When I turned back around, the Solution was walking away into the snowfall. It looked like they were skipping.
    I closed my eyes. I imagined Selah and Bianca in a canoe so narrow they had to lie down with their arms folded on their stomachs, their heads at opposite ends, their toes touching. I dreamed two miniature suns. I set one each upon their foreheads. I dreamed a waterfall and a calm lake of my arms below to catch them.


    I know it was important to get up, but my body felt too heavy. My parents stood next to my bed and spoke slowly and moved slower. They said their bladders were being filled with lead and soon it would rise into their chests. My father smiled and ran in place, a tactic used against February last year, but I could see tears in his eyes, and then he stopped, shoulders slouched forward, head near his knees. Lead poured from his mouth.
    My parents climbed into bed with me. The smell of mint made my stomach hurt. They held me and told me everything would be fine, that sadness would rise from our bones and evaporate in sunlight the way morning fog burned off the river in summer. My mother rubbed the kites on my hands and arms and told me to think of my lungs as balloons.
    I just want to feel safe, I said.


    The Professor told us that to protect Bianca we should feed her mint leaves. In the rare warm months, we grew as much as we could, taking precious crop space to harvest huge bushels of mint we use in the nightly tea, bathwater and

    8 cups chicken stock
    2 cups mint leaves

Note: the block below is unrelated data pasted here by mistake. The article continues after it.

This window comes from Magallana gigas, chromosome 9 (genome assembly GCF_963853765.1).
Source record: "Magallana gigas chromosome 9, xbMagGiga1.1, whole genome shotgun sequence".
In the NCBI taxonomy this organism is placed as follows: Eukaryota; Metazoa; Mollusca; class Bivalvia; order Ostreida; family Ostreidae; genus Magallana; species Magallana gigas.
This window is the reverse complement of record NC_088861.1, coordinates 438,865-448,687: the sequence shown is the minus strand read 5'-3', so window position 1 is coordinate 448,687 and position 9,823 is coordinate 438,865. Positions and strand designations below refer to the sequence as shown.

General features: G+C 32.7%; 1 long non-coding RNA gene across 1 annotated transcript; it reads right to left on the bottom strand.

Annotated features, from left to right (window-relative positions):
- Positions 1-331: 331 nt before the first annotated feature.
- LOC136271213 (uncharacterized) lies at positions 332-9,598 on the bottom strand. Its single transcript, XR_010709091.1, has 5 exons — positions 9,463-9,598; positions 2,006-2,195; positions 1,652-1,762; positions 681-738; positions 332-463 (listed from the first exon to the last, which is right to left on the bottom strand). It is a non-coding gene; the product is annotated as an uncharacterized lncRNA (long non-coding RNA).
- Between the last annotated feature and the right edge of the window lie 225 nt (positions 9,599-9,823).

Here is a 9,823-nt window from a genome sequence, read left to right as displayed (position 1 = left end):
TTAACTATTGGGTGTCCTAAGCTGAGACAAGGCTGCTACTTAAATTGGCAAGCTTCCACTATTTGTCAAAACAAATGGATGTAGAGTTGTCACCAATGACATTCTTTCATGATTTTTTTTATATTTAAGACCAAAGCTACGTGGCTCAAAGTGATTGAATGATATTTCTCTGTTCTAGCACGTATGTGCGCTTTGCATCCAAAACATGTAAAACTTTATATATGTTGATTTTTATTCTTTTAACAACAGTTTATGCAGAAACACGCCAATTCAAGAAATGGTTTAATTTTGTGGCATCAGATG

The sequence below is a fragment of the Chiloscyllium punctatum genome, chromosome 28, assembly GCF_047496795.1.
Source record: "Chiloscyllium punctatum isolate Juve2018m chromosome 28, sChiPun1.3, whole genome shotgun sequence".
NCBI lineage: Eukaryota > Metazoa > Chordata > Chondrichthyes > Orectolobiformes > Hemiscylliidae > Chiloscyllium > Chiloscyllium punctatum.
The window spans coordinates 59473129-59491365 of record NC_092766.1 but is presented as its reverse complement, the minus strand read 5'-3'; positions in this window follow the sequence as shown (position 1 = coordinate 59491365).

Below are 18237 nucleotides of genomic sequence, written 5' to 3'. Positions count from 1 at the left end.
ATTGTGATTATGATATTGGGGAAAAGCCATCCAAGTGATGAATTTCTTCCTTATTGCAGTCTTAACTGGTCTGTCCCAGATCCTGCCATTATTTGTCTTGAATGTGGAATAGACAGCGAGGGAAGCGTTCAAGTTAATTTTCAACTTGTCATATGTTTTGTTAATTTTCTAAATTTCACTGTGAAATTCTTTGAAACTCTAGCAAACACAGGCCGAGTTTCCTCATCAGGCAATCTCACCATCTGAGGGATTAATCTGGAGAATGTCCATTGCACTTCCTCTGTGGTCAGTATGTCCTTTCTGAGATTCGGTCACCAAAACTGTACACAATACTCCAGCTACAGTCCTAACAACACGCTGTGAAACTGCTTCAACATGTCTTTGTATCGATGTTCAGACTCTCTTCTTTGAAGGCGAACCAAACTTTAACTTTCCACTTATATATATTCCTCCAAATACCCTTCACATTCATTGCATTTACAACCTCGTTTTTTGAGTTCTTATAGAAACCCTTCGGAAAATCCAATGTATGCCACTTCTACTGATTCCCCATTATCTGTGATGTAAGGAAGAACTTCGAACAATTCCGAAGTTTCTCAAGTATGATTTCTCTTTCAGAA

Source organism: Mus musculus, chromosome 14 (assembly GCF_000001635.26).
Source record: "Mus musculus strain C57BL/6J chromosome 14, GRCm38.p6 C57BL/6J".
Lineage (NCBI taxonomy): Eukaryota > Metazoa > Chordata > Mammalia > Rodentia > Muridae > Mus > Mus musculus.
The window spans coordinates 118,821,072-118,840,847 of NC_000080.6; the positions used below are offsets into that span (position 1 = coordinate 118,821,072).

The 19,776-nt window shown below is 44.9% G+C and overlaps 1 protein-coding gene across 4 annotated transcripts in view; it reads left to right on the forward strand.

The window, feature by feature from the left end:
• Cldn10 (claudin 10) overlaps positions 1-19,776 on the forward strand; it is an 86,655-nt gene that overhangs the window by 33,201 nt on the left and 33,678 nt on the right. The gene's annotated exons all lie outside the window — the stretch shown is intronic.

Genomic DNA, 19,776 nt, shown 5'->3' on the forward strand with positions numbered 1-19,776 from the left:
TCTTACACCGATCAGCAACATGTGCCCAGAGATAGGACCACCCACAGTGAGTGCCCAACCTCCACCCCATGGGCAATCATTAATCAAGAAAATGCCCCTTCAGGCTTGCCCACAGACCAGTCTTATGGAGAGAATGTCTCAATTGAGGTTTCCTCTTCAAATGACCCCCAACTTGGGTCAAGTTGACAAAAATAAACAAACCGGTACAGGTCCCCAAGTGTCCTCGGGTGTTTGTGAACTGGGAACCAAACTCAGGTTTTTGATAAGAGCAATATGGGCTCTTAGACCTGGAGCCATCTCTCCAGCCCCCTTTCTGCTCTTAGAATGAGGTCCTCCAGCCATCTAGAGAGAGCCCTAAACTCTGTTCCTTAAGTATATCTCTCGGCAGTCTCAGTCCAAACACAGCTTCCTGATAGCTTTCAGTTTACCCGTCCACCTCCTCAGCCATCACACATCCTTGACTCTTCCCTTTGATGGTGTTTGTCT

3 large eggs
    ½ teaspoon salt
    ¼ teaspoon black pepper
    At night Selah rubs mint leaves into my beard and pats my lips dry with mint leaves. I braid mint leaves into Selah’s hair. I whisper into her ear, You are my sparrow. Through the night we check on Bianca. When Bianca awakes screaming against February, Selah picks her up and holds her and tells Bianca to think of cloudless skies, a moose letting her hang by one hand from his nose.

Caldor Clemens

    Thaddeus Lowe! The guy who flies balloons. I spent my days collecting sap from the trees. Still do. Always covered in sap, tree bark splintered under my nails.
    I’d be in the woods loosening the buckets and I’d hear the sky hissing. I’d look up. I’d see a scrawny guy with a beard in a basket that had a balloon fastened above it. The balloon was yellow with green stitching. He couldn’t have been more than a few feet above the tallest tree. At one point the basket brushed the heads of the trees and pinecones rained down. Gave me a nasty gash on my nose. I tasted blood, but that was no bother.